Tuesday, April 24, 2007

It's the Sans Serif smackdown

In the right corner: HELVETICA !!
Helvetica, which had its world premiere at the conference, presents the life story of something all of us encounter on a daily (or even hourly) basis. Created in 1957 by the Swiss modernist designer Max Miedinger as a response to the cluttered typography and design of the postwar era, Helvetica's clean neutrality and balanced use of the empty space surrounding letters quickly made it a go-to font for public signage, advertising, corporate logos and works of modernist design around the world


Filmmaker Gary Hustwitt revels in his fascination with something so commonplace that it blends almost entirely into a context-less background, becoming a detective of sorts to unveil the myriad everyday places Helvetica is hiding (“It's a disease,” Hustwitt said of his obsessive font-spotting).
In the left corner: COMIC SANS MS:

Earz: I found a weird website on typography, it was written in Italian I think, and had images of a gravestone lettered in comic sans. What does that say to you?

That would only be appropriate if the deceased were a clown or comedian, but other than that, I'd come back to haunt whoever did that if I were the dead guy.
Personally, I prefer Trebuchet MS.

p.s In the top corner, ARIAL:
It's been a very long time since I was actually a fan of Helvetica, but the fact is Helvetica became popular on its own merits. Arial owes its very existence to that success but is little more than a parasite—and it looks like it's the kind that eventually destroys the host. I can almost hear young designers now saying, "Helvetica? That's that font that looks kinda like Arial, right?"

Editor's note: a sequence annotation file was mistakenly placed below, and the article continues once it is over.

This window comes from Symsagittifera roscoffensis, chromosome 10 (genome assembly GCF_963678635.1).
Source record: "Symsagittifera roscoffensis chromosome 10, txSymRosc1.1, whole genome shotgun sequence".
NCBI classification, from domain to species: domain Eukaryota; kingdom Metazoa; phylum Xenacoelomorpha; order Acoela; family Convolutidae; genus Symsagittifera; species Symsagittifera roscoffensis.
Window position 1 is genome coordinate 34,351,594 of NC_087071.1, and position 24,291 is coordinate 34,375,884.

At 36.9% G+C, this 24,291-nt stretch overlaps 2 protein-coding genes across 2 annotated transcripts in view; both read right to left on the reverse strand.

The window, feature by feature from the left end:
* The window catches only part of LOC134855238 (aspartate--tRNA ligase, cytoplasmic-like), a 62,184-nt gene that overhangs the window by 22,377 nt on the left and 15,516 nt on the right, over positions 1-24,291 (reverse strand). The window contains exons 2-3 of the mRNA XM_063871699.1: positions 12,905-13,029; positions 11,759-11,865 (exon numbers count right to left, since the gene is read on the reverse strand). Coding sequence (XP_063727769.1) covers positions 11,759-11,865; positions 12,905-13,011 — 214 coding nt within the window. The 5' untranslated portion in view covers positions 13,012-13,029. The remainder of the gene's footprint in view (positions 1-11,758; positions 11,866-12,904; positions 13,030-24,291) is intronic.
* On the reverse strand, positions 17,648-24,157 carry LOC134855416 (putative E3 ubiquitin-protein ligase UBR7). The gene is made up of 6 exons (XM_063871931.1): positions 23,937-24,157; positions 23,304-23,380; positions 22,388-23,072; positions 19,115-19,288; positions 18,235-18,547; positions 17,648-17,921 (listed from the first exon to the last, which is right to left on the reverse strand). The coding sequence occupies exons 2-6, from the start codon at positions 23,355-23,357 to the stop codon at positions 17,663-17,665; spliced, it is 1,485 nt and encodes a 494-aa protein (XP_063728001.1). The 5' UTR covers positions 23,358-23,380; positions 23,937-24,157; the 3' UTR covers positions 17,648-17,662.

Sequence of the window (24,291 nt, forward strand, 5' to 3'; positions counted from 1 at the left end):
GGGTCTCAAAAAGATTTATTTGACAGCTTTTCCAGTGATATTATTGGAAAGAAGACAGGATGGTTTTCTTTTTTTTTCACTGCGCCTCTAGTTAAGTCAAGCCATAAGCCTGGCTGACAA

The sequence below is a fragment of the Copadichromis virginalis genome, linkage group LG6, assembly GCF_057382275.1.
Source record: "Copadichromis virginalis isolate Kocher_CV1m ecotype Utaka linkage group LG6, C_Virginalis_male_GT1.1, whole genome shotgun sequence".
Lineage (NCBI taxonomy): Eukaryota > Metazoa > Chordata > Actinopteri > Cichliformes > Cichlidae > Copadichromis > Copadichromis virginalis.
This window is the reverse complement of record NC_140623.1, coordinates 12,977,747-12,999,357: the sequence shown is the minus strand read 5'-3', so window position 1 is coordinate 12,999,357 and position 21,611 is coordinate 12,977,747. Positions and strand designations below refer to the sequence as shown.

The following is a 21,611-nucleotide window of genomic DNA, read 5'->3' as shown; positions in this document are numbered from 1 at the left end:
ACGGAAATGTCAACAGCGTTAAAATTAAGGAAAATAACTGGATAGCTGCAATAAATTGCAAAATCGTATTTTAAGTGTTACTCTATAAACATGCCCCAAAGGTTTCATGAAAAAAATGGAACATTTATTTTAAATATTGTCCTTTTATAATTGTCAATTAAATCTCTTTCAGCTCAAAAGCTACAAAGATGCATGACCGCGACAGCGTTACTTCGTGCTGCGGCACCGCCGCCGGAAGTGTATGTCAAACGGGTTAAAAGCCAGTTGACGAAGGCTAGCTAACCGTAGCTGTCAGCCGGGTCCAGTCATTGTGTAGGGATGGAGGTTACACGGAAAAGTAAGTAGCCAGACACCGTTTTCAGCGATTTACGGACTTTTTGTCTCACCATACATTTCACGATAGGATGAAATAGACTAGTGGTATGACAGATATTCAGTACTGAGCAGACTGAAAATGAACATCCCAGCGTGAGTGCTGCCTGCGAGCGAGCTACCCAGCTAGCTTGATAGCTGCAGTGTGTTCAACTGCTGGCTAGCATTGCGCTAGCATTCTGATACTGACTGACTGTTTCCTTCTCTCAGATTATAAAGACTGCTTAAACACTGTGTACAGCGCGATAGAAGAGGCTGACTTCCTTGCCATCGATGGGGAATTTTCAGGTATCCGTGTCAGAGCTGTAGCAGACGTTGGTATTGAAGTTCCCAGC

1. http://www.ms-studio.com/articles.html

  2. I guess that one lesson from this post is that the "geek phenomenon" is not just restricted to computer science, but in fact is a general cultural phenomenon.

    Will this argument help us attract more people to CS ? Hmm...


  3. That's right ;). "Bring us your smelly, your geek, your anti-socials" :)

  4. When it first came out Comic Sans seemed a breath of fresh air. It had some of the clarity of good hand-written slides. When I first saw someone using it I asked them more about their font than their talk! When I started using it, I got the same reaction.

    However, it has some really awful characters (M and N for example) and I got very tired of it. Now I find that I simply can't stand seeing it. Arial is OK but a bit ugly - certain lower case characters aren't wide enough and the spacing is quite irregular (see how hard it is to read when there are a bunch of i's and l's next to each other).

    Trebuchet MS, the font that Suresh is using here, is also my current favorite. The spacing is very even and I love those l's and g's!


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